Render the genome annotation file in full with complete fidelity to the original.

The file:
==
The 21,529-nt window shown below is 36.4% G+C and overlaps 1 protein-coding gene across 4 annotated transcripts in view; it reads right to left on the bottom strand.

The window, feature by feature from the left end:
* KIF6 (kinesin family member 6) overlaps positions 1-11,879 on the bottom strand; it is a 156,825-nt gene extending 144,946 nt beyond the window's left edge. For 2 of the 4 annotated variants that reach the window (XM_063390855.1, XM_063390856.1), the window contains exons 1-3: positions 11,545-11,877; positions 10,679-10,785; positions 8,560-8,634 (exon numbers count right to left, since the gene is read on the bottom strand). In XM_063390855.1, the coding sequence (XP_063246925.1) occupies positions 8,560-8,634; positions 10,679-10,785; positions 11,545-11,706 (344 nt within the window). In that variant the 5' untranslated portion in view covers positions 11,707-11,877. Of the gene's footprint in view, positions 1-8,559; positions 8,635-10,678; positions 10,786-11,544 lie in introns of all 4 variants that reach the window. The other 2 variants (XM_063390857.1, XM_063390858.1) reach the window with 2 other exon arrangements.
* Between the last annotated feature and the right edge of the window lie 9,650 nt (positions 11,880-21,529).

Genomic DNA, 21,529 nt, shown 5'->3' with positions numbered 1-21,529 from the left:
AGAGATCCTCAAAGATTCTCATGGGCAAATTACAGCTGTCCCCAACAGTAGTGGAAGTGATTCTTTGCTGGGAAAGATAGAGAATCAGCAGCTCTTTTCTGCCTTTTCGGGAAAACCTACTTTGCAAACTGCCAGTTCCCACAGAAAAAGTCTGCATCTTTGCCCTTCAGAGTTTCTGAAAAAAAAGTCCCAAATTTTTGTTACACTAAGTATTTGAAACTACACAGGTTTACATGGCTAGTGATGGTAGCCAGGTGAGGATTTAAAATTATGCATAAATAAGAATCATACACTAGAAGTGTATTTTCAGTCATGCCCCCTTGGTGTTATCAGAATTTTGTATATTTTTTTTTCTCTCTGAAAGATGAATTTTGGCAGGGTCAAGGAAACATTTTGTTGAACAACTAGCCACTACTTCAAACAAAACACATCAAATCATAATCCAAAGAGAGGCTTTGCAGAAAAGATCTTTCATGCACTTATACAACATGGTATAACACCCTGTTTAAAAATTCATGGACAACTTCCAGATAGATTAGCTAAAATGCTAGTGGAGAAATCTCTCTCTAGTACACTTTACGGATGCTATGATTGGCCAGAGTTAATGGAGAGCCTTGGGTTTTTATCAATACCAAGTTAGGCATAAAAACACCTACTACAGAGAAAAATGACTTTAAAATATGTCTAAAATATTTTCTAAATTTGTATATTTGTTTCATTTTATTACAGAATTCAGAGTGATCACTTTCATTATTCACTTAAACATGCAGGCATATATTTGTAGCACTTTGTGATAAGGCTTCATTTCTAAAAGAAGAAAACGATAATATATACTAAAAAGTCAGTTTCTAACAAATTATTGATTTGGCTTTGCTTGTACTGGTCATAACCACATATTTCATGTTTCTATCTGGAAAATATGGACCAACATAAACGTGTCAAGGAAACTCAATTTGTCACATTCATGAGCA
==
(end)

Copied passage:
The 21,529-nt window shown below is 36.4% G+C and overlaps 1 protein-coding gene across 4 annotated transcripts in view; it reads right to left on the bottom strand.

The window, feature by feature from the left end:
* KIF6 (kinesin family member 6) overlaps positions 1-11,879 on the bottom strand; it is a 156,825-nt gene extending 144,946 nt beyond the window's left edge. For 2 of the 4 annotated variants that reach the window (XM_063390855.1, XM_063390856.1), the window contains exons 1-3: positions 11,545-11,877; positions 10,679-10,785; positions 8,560-8,634 (exon numbers count right to left, since the gene is read on the bottom strand). In XM_063390855.1, the coding sequence (XP_063246925.1) occupies positions 8,560-8,634; positions 10,679-10,785; positions 11,545-11,706 (344 nt within the window). In that variant the 5' untranslated portion in view covers positions 11,707-11,877. Of the gene's footprint in view, positions 1-8,559; positions 8,635-10,678; positions 10,786-11,544 lie in introns of all 4 variants that reach the window. The other 2 variants (XM_063390857.1, XM_063390858.1) reach the window with 2 other exon arrangements.
* Between the last annotated feature and the right edge of the window lie 9,650 nt (positions 11,880-21,529).

Genomic DNA, 21,529 nt, shown 5'->3' with positions numbered 1-21,529 from the left:
AGAGATCCTCAAAGATTCTCATGGGCAAATTACAGCTGTCCCCAACAGTAGTGGAAGTGATTCTTTGCTGGGAAAGATAGAGAATCAGCAGCTCTTTTCTGCCTTTTCGGGAAAACCTACTTTGCAAACTGCCAGTTCCCACAGAAAAAGTCTGCATCTTTGCCCTTCAGAGTTTCTGAAAAAAAAGTCCCAAATTTTTGTTACACTAAGTATTTGAAACTACACAGGTTTACATGGCTAGTGATGGTAGCCAGGTGAGGATTTAAAATTATGCATAAATAAGAATCATACACTAGAAGTGTATTTTCAGTCATGCCCCCTTGGTGTTATCAGAATTTTGTATATTTTTTTTTCTCTCTGAAAGATGAATTTTGGCAGGGTCAAGGAAACATTTTGTTGAACAACTAGCCACTACTTCAAACAAAACACATCAAATCATAATCCAAAGAGAGGCTTTGCAGAAAAGATCTTTCATGCACTTATACAACATGGTATAACACCCTGTTTAAAAATTCATGGACAACTTCCAGATAGATTAGCTAAAATGCTAGTGGAGAAATCTCTCTCTAGTACACTTTACGGATGCTATGATTGGCCAGAGTTAATGGAGAGCCTTGGGTTTTTATCAATACCAAGTTAGGCATAAAAACACCTACTACAGAGAAAAATGACTTTAAAATATGTCTAAAATATTTTCTAAATTTGTATATTTGTTTCATTTTATTACAGAATTCAGAGTGATCACTTTCATTATTCACTTAAACATGCAGGCATATATTTGTAGCACTTTGTGATAAGGCTTCATTTCTAAAAGAAGAAAACGATAATATATACTAAAAAGTCAGTTTCTAACAAATTATTGATTTGGCTTTGCTTGTACTGGTCATAACCACATATTTCATGTTTCTATCTGGAAAATATGGACCAACATAAACGTGTCAAGGAAACTCAATTTGTCACATTCATGAGCA